ON MY MIND
There is more than one Russian world.
Prominent Russian sociologist and dissident Igor Eidman, who resides in Germany, has started a Facebook group (featured below) to counter Kremlin propaganda in that country.
And Eidman isn't the only Russian living abroad who is representative of the Other Russian World.
In Riga, Anton Lysenkov, a former journalist for Lenta.ru, has started a magazine called Spektr that is dedicated to countering the narratives on Russian state television and providing Latvia's Russian speakers with quality reporting, analysis, and commentary in their language.
Galina Timchenko and her team at the Riga-based Meduza news site are likewise performing a similar service.
Former State Duma Deputy Ilya Ponomaryov, the only Russian lawmaker to vote against the annexation of Crimea, now resides in Kyiv, where he not only pushes back against Russian propaganda, but has also become a constructive voice on Ukrainian politics as well.
The list can go on. As Russia's best and brightest minds emigrate in increasing numbers, they are often making their new homes in the Baltics and Ukraine.
And as this trend continues, the term "Russian World" is taking on a whole new -- and less menacing -- meaning.
IN THE NEWS
Kirill Serebrennikov, a prominent Russian director whose arrest on fraud charges has raised fears of a clampdown on cultural figures critical of the government faces a court hearing today.
Russia says it will retaliate after the United States imposed new economic sanctions on 16 mostly Chinese and Russian companies and individuals, accusing them of aiding the North Korean government and its missile and nuclear programs.
The Vatican's secretary of state is set to hold talks with Vladimir Putin in the Black Sea resort of Sochi on the third day of his official visit to Russia.
Venezuelan President Nicolas Maduro has called on Russia and the Vatican to help fend off a U.S. "military threat," and said he will soon go to Moscow to visit with Putin.
The Moscow-based human rights group Memorial has recognized Dmitry Borisov, an activist who is charged with attacking a police officer during an antigovernment protest in March as a political prisoner.
The last Russian activist imprisoned following clashes at a protest on the eve of President Vladimir Putin's inauguration to his current term has been placed in solitary confinement days before his scheduled release, a lawyer says.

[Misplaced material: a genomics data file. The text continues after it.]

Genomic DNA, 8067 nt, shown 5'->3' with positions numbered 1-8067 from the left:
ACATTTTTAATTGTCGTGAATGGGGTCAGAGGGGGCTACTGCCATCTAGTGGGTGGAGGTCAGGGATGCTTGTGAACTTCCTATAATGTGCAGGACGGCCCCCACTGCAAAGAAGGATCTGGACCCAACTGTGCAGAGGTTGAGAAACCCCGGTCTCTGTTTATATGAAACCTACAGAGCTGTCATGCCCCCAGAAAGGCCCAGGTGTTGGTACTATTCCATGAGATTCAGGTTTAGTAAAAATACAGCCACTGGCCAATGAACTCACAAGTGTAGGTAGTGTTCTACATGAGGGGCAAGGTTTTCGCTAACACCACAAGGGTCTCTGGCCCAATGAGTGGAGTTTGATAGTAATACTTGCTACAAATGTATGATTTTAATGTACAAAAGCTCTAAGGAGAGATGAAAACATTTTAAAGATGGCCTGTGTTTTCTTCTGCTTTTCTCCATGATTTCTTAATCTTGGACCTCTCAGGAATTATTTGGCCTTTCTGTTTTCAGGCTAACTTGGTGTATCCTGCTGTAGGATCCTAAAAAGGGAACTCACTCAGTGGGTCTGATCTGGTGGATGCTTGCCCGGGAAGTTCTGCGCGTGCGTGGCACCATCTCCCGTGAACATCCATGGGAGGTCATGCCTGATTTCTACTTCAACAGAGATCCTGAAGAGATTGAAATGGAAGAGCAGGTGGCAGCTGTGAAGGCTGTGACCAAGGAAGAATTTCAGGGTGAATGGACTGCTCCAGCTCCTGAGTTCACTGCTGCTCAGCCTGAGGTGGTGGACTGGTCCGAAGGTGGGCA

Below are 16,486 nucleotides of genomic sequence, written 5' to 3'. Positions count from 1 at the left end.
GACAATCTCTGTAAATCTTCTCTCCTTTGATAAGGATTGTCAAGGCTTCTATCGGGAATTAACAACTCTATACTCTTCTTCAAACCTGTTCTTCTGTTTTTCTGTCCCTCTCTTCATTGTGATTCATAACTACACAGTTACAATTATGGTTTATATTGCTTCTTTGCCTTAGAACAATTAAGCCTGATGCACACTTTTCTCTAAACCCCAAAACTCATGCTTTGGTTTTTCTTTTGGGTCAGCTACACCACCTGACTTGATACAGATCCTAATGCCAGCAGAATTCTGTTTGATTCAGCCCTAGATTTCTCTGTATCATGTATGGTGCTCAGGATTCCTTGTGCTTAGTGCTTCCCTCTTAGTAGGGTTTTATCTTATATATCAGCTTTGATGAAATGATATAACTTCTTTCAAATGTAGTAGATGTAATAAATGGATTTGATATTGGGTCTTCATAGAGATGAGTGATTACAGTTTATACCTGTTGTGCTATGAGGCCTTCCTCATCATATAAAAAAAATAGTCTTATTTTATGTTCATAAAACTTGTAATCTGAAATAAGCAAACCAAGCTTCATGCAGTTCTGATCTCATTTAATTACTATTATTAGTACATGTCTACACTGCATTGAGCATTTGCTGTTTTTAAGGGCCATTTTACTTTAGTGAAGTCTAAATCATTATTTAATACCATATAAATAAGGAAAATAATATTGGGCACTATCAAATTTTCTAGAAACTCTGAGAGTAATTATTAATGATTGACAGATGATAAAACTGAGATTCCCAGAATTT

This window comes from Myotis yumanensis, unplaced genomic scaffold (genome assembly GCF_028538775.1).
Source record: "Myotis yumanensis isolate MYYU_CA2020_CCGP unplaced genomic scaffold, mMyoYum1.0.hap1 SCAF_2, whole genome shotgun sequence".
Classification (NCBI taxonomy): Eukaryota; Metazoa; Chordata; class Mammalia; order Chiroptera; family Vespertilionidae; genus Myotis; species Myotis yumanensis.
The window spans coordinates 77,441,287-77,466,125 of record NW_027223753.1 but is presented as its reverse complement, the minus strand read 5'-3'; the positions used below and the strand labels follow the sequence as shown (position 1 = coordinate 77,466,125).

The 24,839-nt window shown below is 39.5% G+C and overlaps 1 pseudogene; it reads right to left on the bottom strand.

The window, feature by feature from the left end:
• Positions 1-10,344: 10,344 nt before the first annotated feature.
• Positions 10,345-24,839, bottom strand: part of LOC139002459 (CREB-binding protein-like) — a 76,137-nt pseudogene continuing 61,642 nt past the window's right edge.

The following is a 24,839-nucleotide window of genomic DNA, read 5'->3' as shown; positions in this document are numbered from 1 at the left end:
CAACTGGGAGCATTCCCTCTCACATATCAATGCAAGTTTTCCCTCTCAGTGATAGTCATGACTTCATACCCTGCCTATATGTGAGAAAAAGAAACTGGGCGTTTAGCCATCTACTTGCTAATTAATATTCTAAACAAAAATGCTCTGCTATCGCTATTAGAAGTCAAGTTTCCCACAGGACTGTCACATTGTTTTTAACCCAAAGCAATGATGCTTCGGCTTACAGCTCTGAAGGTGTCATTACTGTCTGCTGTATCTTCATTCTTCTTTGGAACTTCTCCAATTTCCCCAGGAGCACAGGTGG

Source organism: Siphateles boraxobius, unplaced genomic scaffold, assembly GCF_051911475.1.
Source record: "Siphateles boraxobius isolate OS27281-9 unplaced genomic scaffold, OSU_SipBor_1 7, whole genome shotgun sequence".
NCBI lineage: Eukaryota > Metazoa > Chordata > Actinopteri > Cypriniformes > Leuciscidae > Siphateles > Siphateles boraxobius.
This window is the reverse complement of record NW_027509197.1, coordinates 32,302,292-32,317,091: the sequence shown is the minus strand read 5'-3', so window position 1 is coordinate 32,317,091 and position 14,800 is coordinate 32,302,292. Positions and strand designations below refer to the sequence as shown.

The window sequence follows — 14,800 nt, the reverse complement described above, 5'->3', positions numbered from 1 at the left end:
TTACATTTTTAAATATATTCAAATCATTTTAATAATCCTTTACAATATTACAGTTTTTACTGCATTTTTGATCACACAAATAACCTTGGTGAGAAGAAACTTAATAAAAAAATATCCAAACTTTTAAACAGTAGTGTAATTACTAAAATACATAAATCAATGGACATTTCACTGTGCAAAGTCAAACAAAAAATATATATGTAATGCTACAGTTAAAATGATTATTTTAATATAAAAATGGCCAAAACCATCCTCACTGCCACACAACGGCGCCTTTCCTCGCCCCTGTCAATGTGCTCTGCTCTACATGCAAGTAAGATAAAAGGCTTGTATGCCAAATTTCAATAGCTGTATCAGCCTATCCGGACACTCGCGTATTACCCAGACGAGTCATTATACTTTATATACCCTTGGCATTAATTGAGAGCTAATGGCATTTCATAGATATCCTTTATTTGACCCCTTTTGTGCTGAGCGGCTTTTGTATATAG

The United States has sent its first shipment of anthracite coal to Ukraine from the U.S. port of Baltimore under a deal designed to increase Ukraine's energy security.
Ukraine’s National Security and Defense Council has rejected reports that Kyiv supplied missile technology to North Korea, saying that such claims amounted to Russian disinformation.
Ukrainian President Petro Poroshenko has proposed a cease-fire in eastern Ukraine starting on August 23 at the beginning of the school year and got unanimous support from Russia, Germany, France, and the United States.
The Belarusian Defense Ministry has invited observers from several countries to the Zapad-2017 joint Belarusian-Russian military exercise that takes place September 14-20 in Belarus, but NATO has said such efforts "fall short."
WHAT I'M READING
Report: Politburo 2.0
Minchenko Consulting has released the latest installment of its report series Politburo 2.0, which looks at the structure of Russia's power elite.
The Eyes And Ears Of The State
The Kazan-based human rights group Agora has a new report out on surveillance in Russia.
And one of the report's authors, Damir Gainutdinov, summarized the main findings for Republic.ru, arguing that "Russians' lives are becoming completely transparent for the authorities"
The Other Russian World
Kashin On Serebrennikov's Arrest
In his column for Republic.ru, Oleg Kashin calls the detention of Kirill Serebrennikov "the start of Putin's election campaign."
Hearts And Minds In Moscow
Also in Republic.ru, Grigori Yudin looks at why Moscow Mayor Sergei Sobyanin has struggled to win the hearts and minds of the capital's residents.
Putin's Achilles Heel
In a piece for Project Syndicate, Anders Aslund argues that Russia's patron-client system could turn out to be "the Achilles heel of the Putin regime."
Robert Legvold has a piece in The National Interest on "getting America and Russia back to normal."
In a piece for Medium, Enis Hulli asks, "Is Ukraine the next start-up nation?"